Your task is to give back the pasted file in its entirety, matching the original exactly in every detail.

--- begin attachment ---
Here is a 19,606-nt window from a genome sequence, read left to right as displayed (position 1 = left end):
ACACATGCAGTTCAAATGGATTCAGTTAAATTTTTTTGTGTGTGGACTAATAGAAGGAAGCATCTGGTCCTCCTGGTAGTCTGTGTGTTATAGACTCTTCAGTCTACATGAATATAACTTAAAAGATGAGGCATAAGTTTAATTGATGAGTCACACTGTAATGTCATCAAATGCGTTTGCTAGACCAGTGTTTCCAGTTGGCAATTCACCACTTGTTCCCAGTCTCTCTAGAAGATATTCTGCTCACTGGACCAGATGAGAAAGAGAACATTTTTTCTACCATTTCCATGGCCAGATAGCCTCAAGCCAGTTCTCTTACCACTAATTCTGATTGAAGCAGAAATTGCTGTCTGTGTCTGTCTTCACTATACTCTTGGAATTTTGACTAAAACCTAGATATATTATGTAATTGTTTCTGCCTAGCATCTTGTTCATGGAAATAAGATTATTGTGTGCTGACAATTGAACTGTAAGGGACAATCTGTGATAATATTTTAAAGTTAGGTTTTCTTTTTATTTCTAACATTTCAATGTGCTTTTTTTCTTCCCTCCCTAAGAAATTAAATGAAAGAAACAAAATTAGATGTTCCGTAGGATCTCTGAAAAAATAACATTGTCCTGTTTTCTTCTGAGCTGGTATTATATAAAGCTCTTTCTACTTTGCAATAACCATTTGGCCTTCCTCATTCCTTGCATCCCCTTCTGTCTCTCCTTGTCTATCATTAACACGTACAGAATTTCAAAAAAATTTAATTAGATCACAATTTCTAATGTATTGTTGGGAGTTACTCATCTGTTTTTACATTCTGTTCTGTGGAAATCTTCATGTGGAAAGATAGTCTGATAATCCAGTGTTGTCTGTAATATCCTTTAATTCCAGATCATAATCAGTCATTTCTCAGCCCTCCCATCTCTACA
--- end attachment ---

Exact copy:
Here is a 19,606-nt window from a genome sequence, read left to right as displayed (position 1 = left end):
ACACATGCAGTTCAAATGGATTCAGTTAAATTTTTTTGTGTGTGGACTAATAGAAGGAAGCATCTGGTCCTCCTGGTAGTCTGTGTGTTATAGACTCTTCAGTCTACATGAATATAACTTAAAAGATGAGGCATAAGTTTAATTGATGAGTCACACTGTAATGTCATCAAATGCGTTTGCTAGACCAGTGTTTCCAGTTGGCAATTCACCACTTGTTCCCAGTCTCTCTAGAAGATATTCTGCTCACTGGACCAGATGAGAAAGAGAACATTTTTTCTACCATTTCCATGGCCAGATAGCCTCAAGCCAGTTCTCTTACCACTAATTCTGATTGAAGCAGAAATTGCTGTCTGTGTCTGTCTTCACTATACTCTTGGAATTTTGACTAAAACCTAGATATATTATGTAATTGTTTCTGCCTAGCATCTTGTTCATGGAAATAAGATTATTGTGTGCTGACAATTGAACTGTAAGGGACAATCTGTGATAATATTTTAAAGTTAGGTTTTCTTTTTATTTCTAACATTTCAATGTGCTTTTTTTCTTCCCTCCCTAAGAAATTAAATGAAAGAAACAAAATTAGATGTTCCGTAGGATCTCTGAAAAAATAACATTGTCCTGTTTTCTTCTGAGCTGGTATTATATAAAGCTCTTTCTACTTTGCAATAACCATTTGGCCTTCCTCATTCCTTGCATCCCCTTCTGTCTCTCCTTGTCTATCATTAACACGTACAGAATTTCAAAAAAATTTAATTAGATCACAATTTCTAATGTATTGTTGGGAGTTACTCATCTGTTTTTACATTCTGTTCTGTGGAAATCTTCATGTGGAAAGATAGTCTGATAATCCAGTGTTGTCTGTAATATCCTTTAATTCCAGATCATAATCAGTCATTTCTCAGCCCTCCCATCTCTACA